Mayo have been through enough
Most heads say Dublin but a million hearts hope Westerners end their relationship with grief
Con Houlihan was a wonderful student of disappointment, drawn regularly to quoting Hemingway's line about aspiring fishermen and how enthusiasm was not enough.
And Con would be in his element now watching Mayo, those great undergraduates of the condition, come spilling east again to wrestle with a story that seems almost too much to inflict on the human heart. It surely isn't prejudice to express a hope that James Horan's team might get over the line tomorrow.
It is no more than the declaration of a conscience.
I sometimes think that, when Jack O'Connor strode in off the Croke Park pitch seven years ago to tell a beaten Mayo team of Kerry's uncommon "need" to win that '06 final, he couldn't have imagined how heavily and clumsily his words fell to the dressing-room floor. Kerry's 34th All-Ireland title had just bridged a two-year gap to their last; Mayo still ached for their fourth after 55 years of nothing.
It is said that the grief-stricken find God in small things and there are, no doubt, still those in Mayo who attach credence to that '51 tale of the disturbed funeral cortege in Foxford and an angered priest inflicting his Biddy Early spite upon a then exultant county.
I have attended and written about all six of the county's All-Ireland final appearances since then and would respectfully suggest that, in all but one ('96), they were simply not good enough to win.
And, yet, it has been hard not to sense a county in the claw of something dark and spiritually suffocating across the years, that victory of 62 years ago receding so deeply into the mists of time as to slip into the realm of a gently murmured rumour.
Every county has its tragedies and epochal mishaps, but Mayo's have tended to flow like a river swollen by biblically black skies. So it would be good to see them win now, for a lot of different people.
Mainly for the gentle, fair-minded hordes that have gathered on desolate Monday nights to welcome home another broken team. For gentleman natives like John Maughan and John O'Mahony, who both managed their county to the brink of liberation. For those cruelly stolen from the Mayo story by tragically early death, like Ted Webb and Liam Duffy and John Morley. For those whipped away by emigration (Ger Geraghty) or career-ending injury (Kevin McStay and Maughan again).
There has always been something of a gentle nobility about Mayo people, a quality caught in perfect freeze-frame by the image of Liam McHale's resigned walk to the line when Pat McEnaney pulled two names from a lotto drum after the replay brawl of '96.
McHale was 12 years a county man by then, a big, open personality, known to be scrupulously sportsmanlike. He had dominated the drawn game, which Mayo (to their eternal horror) will remember leading by six points with 15 minutes remaining. To lose McHale was to lose their talisman.
He played on for three years after, but you suspected with a gloomy sense that that had been his defining moment of intersection with the invisible deities that set the course of a human life.
If Mayo chose, they could take a run at any number of those episodes in their history.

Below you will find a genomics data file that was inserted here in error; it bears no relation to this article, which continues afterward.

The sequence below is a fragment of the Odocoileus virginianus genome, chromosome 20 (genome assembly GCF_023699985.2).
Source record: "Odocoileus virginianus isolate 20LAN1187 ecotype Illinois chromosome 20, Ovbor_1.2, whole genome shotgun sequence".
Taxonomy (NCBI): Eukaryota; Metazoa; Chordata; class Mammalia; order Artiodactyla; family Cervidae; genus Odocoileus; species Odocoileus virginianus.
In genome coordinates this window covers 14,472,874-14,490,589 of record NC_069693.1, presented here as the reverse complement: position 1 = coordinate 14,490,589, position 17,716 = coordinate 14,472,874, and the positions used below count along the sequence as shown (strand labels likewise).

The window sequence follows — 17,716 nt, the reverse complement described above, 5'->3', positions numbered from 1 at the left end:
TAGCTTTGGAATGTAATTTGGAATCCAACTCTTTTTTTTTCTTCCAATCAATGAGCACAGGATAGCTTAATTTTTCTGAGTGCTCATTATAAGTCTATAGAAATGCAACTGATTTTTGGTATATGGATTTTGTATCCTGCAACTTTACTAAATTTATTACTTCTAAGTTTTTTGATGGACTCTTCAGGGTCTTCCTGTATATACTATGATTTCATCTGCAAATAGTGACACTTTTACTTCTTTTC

Maughan's knee collapsing in '86; Dermot Flanagan's shingles; the two shots that rebounded from posts in '89; Anthony Finnerty's lost glimpse of heaven; John Casey's virus in '96; the equaliser that bounced over a crossbar; the strange opening stupors afflicting the teams of '04, '06 and last year.
You think of the traffic carrying their scattered geese home this week across the Atlantic or the Irish Sea; you think of the multitudes glued to early morning televisions in mildewed American bars tomorrow; you think of the three winsome survivors from '51 (Paddy Prendergast, Padraig Carney and Peter Quinn); you think of all the giddy hope of the '70s and how it became swamped by the perpetual set-backs of the '80s; you think of Jimmy Maughan finishing at 27 and Billy Fitzpatrick being discovered at 42; you think of Monsignor Horan and a wild dream born out of love for place; you think of all these people and stories as a kind of troubled jigsaw missing just one last piece.
This week last year, I had lunch in Claremorris with those two royal sons of the county, John Maughan and John O'Mahony, and both talked of detecting a quiet pragmatism supplant the traditional daftness of Mayo on the cusp of Croke Park. They were hopeful, they said, because the county finally felt moored.
Yet, Donegal butchered that script in 12 brutally direct minutes and, if Mayo more than held tough from that moment home, you couldn't but feel that this was just another episode shot through with innocence.
Horan will understand the world's readiness now to present another thesis on the relationship that exists between Mayo and grief. To this end, he has refined the team's structure and demanded its individuals to be more street-smart and, if need be, meaner.
But, tomorrow, they face a Dublin team that has been playing with beautiful fearlessness, a team whose attacking threat is impossible to codify because it is spread so wide.
To beat them, Mayo will need – as Hemingway said – more than simple enthusiasm. Because all the compacted sorrows of the past won't be worth a bean unless they have (and clinically enact) a plan.
That said, it can be nothing more than human to will them and their ghosts a day in the sun. The head says Dublin, but a million hearts say otherwise, this one included.
Does love carry any truck with the gods?